Key developments in the history of asbestos
By The Virginian-Pilot, May 6, 2001
1879 - The world's first commercial asbestos mine opens in Thetford Mines,
Quebec, and produces 300 metric tons.
1906 - Sixteen deaths from pulmonary fibrosis are reported in a French
asbestos textile plant, prompting the wearing of respirators by workers
and the use of exhaust ventilation systems.
1922 - A U.S. Navy medical bulletin includes asbestos work on a list
of hazardous occupations and suggests that respirators be used in the
1927 - British pathologist W.E. Cooke gives the name asbestosis to a
disease characterized by fibrosis of the lungs.
1930 - A British physician and a factory inspector publish a landmark
article in a medical journal describing the clinical characteristics of
asbestosis and recommending safety measures to protect workers. (Full
1933 - Johns-Manville Corp., the nation's largest asbestos-products manufacturer,
approves the confidential settlement of 11 claims brought by workers who
had handled asbestos and claimed disabilities from lung disease.
1943 - The secretary of the Navy and the head of the U.S. Maritime Commission
issue safety standards for asbestos workers in yards that build Navy ships.
Enforcement is left to the yards.
1955 - American scientists establish an epidemiological link between
asbestos and cancer.
1960 - Mesothelioma, a rare cancer, the only known cause of which is
asbestos exposure, is reported to be rampant among asbestos miners in
1964 - Johns-Manville places the first warning labels on some asbestos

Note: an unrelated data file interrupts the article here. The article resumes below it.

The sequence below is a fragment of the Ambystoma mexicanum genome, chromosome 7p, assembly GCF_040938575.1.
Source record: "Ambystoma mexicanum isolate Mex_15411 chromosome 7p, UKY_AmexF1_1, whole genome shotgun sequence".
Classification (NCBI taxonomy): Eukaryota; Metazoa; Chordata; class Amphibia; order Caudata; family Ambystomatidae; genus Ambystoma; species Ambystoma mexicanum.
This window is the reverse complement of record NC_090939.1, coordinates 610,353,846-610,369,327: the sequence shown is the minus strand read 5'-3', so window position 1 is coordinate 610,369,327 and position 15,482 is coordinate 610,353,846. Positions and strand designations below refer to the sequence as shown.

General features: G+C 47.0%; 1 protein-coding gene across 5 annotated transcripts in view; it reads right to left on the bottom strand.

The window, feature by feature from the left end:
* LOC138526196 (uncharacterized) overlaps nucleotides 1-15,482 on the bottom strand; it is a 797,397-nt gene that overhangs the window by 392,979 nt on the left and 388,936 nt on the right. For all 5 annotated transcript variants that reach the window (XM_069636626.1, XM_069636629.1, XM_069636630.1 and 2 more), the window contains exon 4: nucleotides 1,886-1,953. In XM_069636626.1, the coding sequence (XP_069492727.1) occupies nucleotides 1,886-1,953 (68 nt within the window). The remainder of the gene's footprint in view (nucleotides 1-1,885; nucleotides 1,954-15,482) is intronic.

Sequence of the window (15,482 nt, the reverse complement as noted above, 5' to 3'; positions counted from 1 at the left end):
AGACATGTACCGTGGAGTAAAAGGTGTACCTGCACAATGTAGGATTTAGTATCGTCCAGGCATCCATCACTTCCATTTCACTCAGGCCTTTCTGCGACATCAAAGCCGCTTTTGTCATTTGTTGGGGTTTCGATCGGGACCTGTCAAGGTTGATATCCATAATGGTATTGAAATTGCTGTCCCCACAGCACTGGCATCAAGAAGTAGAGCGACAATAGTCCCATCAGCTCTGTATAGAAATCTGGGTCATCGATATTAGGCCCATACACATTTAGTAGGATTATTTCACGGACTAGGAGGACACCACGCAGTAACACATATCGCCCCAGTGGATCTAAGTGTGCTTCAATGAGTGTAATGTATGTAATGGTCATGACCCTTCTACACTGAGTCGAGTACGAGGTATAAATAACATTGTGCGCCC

1966 - The first lawsuit alleging death or injury resulting from asbestos
exposure is filed, in Beaumont, Texas.
1970 - The Occupational Safety and Health Administration sets the first
federal standards for workplace exposure to asbestos. They become effective
on April 28, 1971.
1973 - Dr. Irving Selikoff (pictured), director of the Mount Sinai School
of Medicine's Environmental Sciences Laboratory in New York, predicts
during congressional testimony that 1 million Americans would die of work-related
asbestos disease by 2000.
1975 - The government determines that asbestos is a major industrial
health hazard, and the EPA bans its use in thermal insulation products.
1976 - Norfolk attorney Richard Glasser files the first asbestos product-liability
lawsuit in Virginia, on behalf of Cedric Thornton (pictured), a shipyard
worker who had died of mesothelioma. Soon, asbestos lawsuits are being
filed by the thousands.
1978 - The Navy discloses that it has violated its own ban, which has
been in effect since January 1973, on the use of asbestos insulation in
the construction of new ships.
1980 - Articles in two medical journals note that the incidence of lung
cancer and mesothelioma are unusually high in Hampton Roads and attribute
the phenomenon to the region's large shipbuilding and ship-repair industry.
1988 - Selikoff releases results of a study at the Norfolk Naval Shipyard
showing that nearly 80 percent of 142 workers examined had signs of asbestos
disease. He had undertaken the study in 1984 and presented the results
to the Navy, which didn't respond.
1991 - Faced with staggering numbers of asbestos lawsuits, the federal
judiciary consolidates all suits filed in federal court. Under the plan,
a judge in Philadelphia hears pretrial motions in all asbestos cases to
reduce the judicial logjam.
2000 - On Jan. 2, former Chief of Naval Operations Elmo Zumwalt Jr.
(pictured) dies of mesothelioma at age 79. Zumwalt's story.
2001 - On April 2, W.R. Grace & Co. becomes the 27th major corporation
and the sixth in 14 months to file for bankruptcy resulting from asbestos